Scientists ‘Discover’ New Sustainable Material That Was Actually Hot In The ‘90s
Scientists ‘Discover’ New Sustainable Material That Was Actually Hot In The ‘90s

Scientists ‘Discover’ New Sustainable Material That Was Actually Hot In The ‘90s

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Το περιεχόμενο του άρθρου δεν είναι διαθέσιμο στη γλώσσα που έχετε επιλέξει και ως εκ τούτου το εμφανίζουμε στην αυθεντική του εκδοχή. Μπορείτε να χρησιμοποιήσετε την υπηρεσία Google Translate για να το μεταφράσετε.

Elizabeth L. Cline 

Australian scientists claim they’ve “discovered” how to grow cotton in striking hues, from bright yellows and oranges to deep purples, instead of the traditional white. And this naturally colorful cotton could be a boon to the environment, they say, since it doesn’t need to be dyed using toxic chemicals and bleaches.

And yet colorful cotton is nothing new. After thousands of years in cultivation, it became the biggest sustainable fashion trend of the early 1990s. Attempts to genetically engineer it started not long after.

Fields of purple and yellow fiber sounds like the stuff of science fiction, and yet naturally colored cotton is an ancient Native American science that’s been around in Central and South America since at least 2700 B.C. And it has been bred for use in modern spinning mills since the early 1980s, when California cotton breeder Sally Fox first rolled out her trademarked Foxfibre®  in hues of brown and green and built a $10 million business in just a few years.

Riding the first wave of eco-fashion fever, in 1991 Fox collaborated with Levi’s on a collection of Levi’s Naturals 550 relaxed-fit jeans and jean jackets so popular that one store in Columbus, Ohio had a waiting list for them that was 18 pages long (this was before the ol’ Internet was used for everything). Basically, naturally colored cotton jeans were the Supreme of their time.

Young eco-fashion followers might not realize it, but sustainable apparel was the “first global fashion trend of the 1990s.” Fake fur, salmon-skin boots, and faux leather made of cork were among the other eco-fashion looks of the day, but Fox’s unique cottons reached heights of popularity not experienced by other breakthrough materials.

Foxfibre®, the product of a decade of cross-breeding that produced a fiber at a desirable length, strength and color suitable for modern textiles, was used in clothing and home textiles sold by everyone from Levi’s, Ikea, and L.L Bean to Land’s End and Jockey. Its inventor was constantly in the news and on television, including in National Geographic and a Smithsonian Institution cable series called “Invention.”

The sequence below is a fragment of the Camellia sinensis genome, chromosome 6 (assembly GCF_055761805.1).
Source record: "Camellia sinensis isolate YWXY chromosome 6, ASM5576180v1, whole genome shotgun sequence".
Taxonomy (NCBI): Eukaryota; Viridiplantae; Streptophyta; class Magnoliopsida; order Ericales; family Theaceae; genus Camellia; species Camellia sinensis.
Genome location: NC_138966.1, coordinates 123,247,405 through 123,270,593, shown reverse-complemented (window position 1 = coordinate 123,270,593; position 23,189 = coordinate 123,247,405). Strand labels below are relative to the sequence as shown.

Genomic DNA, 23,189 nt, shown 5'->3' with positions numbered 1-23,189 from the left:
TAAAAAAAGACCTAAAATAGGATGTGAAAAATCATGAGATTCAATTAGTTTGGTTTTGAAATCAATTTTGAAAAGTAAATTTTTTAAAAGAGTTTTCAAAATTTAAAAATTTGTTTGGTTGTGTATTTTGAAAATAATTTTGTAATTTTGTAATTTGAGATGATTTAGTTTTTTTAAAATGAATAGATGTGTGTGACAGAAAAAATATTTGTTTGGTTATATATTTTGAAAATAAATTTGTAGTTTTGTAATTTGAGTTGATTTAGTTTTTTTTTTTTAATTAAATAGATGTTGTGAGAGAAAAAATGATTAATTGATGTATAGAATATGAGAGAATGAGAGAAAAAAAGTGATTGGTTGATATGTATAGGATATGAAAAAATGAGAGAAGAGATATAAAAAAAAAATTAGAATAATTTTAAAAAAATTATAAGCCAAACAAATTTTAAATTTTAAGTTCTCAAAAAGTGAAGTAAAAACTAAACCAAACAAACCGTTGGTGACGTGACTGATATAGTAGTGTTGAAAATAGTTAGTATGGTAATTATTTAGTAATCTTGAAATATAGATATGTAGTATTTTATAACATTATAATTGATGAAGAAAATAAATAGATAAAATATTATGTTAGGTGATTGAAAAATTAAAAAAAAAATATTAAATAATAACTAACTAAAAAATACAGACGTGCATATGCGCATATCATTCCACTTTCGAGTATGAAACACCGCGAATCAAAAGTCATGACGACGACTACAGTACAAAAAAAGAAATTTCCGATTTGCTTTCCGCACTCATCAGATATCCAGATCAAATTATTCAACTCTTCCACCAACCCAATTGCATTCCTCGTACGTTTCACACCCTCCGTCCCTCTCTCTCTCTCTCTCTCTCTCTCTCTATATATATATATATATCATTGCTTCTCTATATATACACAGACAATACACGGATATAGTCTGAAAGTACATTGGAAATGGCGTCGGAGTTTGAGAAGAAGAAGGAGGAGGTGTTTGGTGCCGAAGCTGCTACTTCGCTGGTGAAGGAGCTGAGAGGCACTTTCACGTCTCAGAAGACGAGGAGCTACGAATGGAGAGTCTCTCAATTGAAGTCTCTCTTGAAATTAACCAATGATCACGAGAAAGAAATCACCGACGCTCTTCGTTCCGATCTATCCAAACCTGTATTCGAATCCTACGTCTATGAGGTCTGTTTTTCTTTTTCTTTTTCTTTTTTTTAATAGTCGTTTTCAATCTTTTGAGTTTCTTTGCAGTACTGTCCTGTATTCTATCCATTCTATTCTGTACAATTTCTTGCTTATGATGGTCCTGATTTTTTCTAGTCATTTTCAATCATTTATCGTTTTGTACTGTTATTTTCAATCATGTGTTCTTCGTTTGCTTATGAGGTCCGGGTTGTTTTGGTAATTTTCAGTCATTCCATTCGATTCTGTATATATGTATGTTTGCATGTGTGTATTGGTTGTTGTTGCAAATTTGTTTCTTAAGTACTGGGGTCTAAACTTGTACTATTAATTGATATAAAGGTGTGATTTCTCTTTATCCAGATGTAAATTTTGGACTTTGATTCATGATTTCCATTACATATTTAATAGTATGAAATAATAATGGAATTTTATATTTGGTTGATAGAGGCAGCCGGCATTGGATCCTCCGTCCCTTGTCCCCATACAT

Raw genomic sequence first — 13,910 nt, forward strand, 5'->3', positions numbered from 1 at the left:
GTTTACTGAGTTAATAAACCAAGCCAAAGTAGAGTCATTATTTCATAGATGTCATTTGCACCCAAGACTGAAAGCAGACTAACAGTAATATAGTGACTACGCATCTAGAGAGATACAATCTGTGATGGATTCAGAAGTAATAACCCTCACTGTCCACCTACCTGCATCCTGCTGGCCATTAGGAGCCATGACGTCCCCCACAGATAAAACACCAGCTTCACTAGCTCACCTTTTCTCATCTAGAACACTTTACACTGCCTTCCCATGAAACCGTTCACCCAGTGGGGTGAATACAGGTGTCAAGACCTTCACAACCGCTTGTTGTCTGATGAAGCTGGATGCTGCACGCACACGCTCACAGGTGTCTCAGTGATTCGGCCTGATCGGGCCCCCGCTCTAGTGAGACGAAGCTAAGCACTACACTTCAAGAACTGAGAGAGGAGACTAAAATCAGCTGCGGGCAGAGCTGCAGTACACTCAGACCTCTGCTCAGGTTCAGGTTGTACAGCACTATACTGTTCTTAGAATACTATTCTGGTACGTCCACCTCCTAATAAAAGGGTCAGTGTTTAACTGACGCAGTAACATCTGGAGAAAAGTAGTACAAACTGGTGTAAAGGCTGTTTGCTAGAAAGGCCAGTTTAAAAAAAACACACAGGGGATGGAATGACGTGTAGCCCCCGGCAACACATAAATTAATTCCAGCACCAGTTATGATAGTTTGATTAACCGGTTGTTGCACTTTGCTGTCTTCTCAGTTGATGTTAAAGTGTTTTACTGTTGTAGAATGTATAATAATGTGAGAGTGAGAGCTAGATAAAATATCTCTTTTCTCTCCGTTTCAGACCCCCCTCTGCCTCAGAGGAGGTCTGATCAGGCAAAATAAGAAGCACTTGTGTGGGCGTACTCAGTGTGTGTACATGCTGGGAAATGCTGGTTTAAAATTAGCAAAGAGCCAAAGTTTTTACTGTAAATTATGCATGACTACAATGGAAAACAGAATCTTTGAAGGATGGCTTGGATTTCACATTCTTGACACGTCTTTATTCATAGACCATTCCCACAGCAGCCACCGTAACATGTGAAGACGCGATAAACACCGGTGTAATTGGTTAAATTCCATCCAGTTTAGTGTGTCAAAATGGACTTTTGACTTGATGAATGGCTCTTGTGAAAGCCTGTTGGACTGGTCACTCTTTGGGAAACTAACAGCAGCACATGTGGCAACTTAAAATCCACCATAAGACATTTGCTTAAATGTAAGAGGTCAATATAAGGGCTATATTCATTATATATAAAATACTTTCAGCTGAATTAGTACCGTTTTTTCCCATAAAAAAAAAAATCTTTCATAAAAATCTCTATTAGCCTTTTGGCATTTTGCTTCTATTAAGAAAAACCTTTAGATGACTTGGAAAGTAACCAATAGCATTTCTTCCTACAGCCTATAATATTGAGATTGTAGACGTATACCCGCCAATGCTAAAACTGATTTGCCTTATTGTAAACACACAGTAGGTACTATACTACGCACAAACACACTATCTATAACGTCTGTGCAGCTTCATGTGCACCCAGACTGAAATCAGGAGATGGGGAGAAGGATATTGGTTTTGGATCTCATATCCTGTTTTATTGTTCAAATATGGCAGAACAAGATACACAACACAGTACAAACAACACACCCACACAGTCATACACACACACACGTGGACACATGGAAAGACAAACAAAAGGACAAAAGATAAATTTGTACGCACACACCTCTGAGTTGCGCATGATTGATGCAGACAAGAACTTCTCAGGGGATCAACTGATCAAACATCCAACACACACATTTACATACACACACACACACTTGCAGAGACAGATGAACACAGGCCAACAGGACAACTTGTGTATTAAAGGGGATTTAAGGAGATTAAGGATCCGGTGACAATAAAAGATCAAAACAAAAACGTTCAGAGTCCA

Everyone was as blown away then as they are now by the potential of cotton that grows in different colors. “I had a jacket on the other day, and everyone wanted to come up and touch it. They were fascinated by the color,” a Levi’s spokeswoman told The Los Angeles Times back in 1991. The jean jacket in question was crafted in a light golden-brown that Fox dubbed “Coyote.”

Brands and consumers loved the fiber’s environmental advantages, as much as its earthy look. Naturally colored cotton can be woven as-is, eschewing energy-intensive and polluting dyes. But Fox’s cotton varieties have unique sustainability benefits. Their color deepens, instead of fades, with washing, and the plants are bred to be pest-resistant and can be grown without any synthetic chemicals. In fact, Foxfibre® was one of the first to be farmed organically (in the modern era). The Australian cotton, being a genetically modified organism, would not make the cut in an organic cotton program.

As it turns out, Australia's national science agency, CSIRO, is just the latest in a long line of so-called inventors who’ve set out to develop bolder cotton hues. And yet, since the 1990s, numerous colored-cotton projects using genetic modification have stalled out, including a U.S. project that aimed to grow naturally blue cotton for jeans. China developed a green variety in the early 2000s, but the color washed out in the laundry. Monsanto genetically engineered a blue cotton by inserting genes from an indigo plant that promised to “spell the end of toxic dyes.” Rumor has it that the scientists failed to realize that indigo is actually blueish green, and must be oxidized to turn a true blue.

Could the Australian scientists finally get it right? With so many false starts to colorful cotton’s name, Fox isn’t holding her breath that this new “discovery” will amount to fields of vibrant fiber anytime soon. “They don’t know if the cotton can be laundered, or if the color will stay in,” says Fox. To her point, CSIRO is in the very early phases of its research. One of the roadblocks, as she sees it, is that most scientists aren’t experts in cotton farming or textile-making. “You need knowledge of plants and textile processing,” she says.

Fox had her own difficulties keeping her Coyote cotton in wide-scale production. Some farmers growing traditional white fiber pushed back on her, afraid of market competition, and her business was crushed by offshoring. “All of my customers—38 mills—went out of business within two years,” Fox recalls. Then the eco-fashion fad flopped for the time being at the end of the ‘90s.

But Sally Fox is still, to this day, breeding and growing cotton in unusual hues (including a new one in burnt sienna) on her California farm. She sells her cotton to home spinners, independent companies like Danu Organic and American Blossom Linens and premium Japanese clothing brands. And collectors pay high prices for vintage Foxfibre® pieces from its heyday.

Could the renewed interest in natural, sustainable, colorful cotton spell a comeback for Fox and her fibers? “I’ve already made it happen once,” she says of the epic cotton trend that put her on the map almost 30 years ago.

Sally Fox today with her naturally colorful cotton in "coyote" brown.




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